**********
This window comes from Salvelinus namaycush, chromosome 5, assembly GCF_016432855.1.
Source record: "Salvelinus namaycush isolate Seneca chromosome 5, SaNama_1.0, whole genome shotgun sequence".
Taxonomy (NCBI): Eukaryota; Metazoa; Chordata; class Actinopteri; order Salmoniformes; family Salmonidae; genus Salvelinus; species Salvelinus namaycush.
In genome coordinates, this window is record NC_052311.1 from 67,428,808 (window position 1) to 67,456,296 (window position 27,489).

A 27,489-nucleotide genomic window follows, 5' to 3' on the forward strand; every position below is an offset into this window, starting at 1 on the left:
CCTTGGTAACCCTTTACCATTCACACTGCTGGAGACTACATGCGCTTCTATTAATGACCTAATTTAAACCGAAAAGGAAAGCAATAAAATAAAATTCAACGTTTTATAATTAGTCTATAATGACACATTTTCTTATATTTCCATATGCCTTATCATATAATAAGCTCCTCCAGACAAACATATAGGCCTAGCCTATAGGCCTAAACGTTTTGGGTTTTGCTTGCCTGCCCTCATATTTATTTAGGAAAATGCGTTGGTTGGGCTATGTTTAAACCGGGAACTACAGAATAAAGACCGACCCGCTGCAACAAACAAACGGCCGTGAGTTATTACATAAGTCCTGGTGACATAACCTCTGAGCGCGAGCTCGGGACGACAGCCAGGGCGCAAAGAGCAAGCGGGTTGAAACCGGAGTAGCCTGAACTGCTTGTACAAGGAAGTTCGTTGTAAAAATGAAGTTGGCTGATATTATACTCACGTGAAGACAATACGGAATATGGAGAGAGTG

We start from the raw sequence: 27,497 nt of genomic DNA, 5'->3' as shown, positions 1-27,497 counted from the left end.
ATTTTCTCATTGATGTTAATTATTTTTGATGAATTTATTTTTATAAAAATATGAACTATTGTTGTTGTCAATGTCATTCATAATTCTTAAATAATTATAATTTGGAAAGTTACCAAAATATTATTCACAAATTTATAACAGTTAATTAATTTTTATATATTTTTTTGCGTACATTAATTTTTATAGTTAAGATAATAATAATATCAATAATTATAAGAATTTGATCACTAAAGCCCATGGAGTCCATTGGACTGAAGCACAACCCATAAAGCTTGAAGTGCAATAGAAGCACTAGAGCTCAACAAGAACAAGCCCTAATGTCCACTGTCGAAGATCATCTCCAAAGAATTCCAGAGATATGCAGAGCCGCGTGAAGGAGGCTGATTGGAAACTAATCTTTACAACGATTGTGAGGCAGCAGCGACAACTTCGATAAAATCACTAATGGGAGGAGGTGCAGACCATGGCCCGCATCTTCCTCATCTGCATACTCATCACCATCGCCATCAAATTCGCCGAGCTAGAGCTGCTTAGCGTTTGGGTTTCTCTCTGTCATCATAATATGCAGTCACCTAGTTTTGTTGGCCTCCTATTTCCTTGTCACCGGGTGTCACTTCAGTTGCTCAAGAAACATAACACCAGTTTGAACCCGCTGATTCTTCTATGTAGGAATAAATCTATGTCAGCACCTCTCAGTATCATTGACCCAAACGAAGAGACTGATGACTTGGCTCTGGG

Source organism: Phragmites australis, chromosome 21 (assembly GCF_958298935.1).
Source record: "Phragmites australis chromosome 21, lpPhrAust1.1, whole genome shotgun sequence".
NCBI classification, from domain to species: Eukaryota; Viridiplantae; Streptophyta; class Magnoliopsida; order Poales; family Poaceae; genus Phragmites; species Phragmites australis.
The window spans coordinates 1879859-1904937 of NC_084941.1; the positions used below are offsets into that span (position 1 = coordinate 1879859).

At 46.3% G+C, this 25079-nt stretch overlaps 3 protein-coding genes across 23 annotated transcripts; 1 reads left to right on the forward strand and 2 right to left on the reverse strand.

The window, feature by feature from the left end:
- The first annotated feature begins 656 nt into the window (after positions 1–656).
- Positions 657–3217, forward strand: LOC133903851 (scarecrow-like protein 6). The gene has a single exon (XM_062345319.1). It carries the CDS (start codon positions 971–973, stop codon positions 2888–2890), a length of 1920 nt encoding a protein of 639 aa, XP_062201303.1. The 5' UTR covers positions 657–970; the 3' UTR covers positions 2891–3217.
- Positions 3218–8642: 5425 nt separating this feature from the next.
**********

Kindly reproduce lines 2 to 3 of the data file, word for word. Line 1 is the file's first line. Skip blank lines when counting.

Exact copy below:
Source record: "Salvelinus namaycush isolate Seneca chromosome 5, SaNama_1.0, whole genome shotgun sequence".
Taxonomy (NCBI): Eukaryota; Metazoa; Chordata; class Actinopteri; order Salmoniformes; family Salmonidae; genus Salvelinus; species Salvelinus namaycush.